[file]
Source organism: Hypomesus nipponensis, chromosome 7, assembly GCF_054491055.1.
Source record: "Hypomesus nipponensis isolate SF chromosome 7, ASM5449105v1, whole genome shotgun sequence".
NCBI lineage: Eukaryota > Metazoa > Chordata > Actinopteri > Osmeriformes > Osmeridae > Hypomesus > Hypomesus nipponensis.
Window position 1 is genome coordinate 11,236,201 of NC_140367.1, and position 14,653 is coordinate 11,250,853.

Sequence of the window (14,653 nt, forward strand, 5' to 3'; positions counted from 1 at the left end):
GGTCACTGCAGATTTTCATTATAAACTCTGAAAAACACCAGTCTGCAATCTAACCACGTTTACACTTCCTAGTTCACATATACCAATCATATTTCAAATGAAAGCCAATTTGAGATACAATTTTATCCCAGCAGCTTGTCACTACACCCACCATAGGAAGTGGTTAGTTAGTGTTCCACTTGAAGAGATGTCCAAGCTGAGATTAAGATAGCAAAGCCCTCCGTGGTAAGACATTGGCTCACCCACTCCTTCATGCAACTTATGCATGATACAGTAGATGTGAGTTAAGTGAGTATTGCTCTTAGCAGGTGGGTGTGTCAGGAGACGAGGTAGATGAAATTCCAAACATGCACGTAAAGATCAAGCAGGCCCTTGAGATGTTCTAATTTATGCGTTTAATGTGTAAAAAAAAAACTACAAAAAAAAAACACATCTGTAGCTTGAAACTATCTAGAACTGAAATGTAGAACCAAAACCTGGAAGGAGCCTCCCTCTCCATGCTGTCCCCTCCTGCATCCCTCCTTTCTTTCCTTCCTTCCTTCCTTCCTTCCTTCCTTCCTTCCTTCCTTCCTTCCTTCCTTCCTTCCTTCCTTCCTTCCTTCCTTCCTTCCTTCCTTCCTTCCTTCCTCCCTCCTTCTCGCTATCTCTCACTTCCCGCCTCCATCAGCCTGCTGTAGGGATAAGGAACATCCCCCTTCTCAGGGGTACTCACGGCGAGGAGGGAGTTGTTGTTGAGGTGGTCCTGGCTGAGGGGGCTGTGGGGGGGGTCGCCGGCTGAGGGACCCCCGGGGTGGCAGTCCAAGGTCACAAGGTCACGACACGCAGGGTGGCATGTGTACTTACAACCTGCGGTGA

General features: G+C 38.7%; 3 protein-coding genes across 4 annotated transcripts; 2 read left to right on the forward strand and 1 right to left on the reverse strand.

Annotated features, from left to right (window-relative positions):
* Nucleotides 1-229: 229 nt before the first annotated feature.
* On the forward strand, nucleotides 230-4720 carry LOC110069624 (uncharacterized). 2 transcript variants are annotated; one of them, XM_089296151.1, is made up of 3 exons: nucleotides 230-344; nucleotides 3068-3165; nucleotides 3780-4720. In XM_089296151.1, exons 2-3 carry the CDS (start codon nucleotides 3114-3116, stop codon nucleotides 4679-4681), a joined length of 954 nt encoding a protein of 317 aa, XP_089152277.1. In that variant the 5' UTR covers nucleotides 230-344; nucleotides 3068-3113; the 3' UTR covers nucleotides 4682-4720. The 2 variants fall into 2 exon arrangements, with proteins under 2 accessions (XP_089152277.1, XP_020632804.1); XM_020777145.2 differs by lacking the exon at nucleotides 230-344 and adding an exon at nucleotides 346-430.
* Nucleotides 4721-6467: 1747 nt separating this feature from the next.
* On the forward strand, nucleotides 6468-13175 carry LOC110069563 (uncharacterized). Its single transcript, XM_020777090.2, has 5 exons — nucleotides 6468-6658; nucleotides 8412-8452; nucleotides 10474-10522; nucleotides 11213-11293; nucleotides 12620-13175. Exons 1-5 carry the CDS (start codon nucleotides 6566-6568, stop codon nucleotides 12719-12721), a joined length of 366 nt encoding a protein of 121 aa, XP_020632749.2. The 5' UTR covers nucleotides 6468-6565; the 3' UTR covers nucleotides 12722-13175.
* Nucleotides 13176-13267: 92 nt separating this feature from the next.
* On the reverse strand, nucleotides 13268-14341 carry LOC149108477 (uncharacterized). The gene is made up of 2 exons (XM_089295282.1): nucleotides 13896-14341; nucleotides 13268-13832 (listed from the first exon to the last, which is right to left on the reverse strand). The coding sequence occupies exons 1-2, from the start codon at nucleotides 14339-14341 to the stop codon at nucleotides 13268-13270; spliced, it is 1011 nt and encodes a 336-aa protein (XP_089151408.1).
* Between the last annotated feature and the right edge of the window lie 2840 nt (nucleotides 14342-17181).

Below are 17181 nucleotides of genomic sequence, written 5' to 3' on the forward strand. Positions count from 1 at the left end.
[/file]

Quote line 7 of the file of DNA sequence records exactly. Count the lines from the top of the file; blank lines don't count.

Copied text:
General features: G+C 38.7%; 3 protein-coding genes across 4 annotated transcripts; 2 read left to right on the forward strand and 1 right to left on the reverse strand.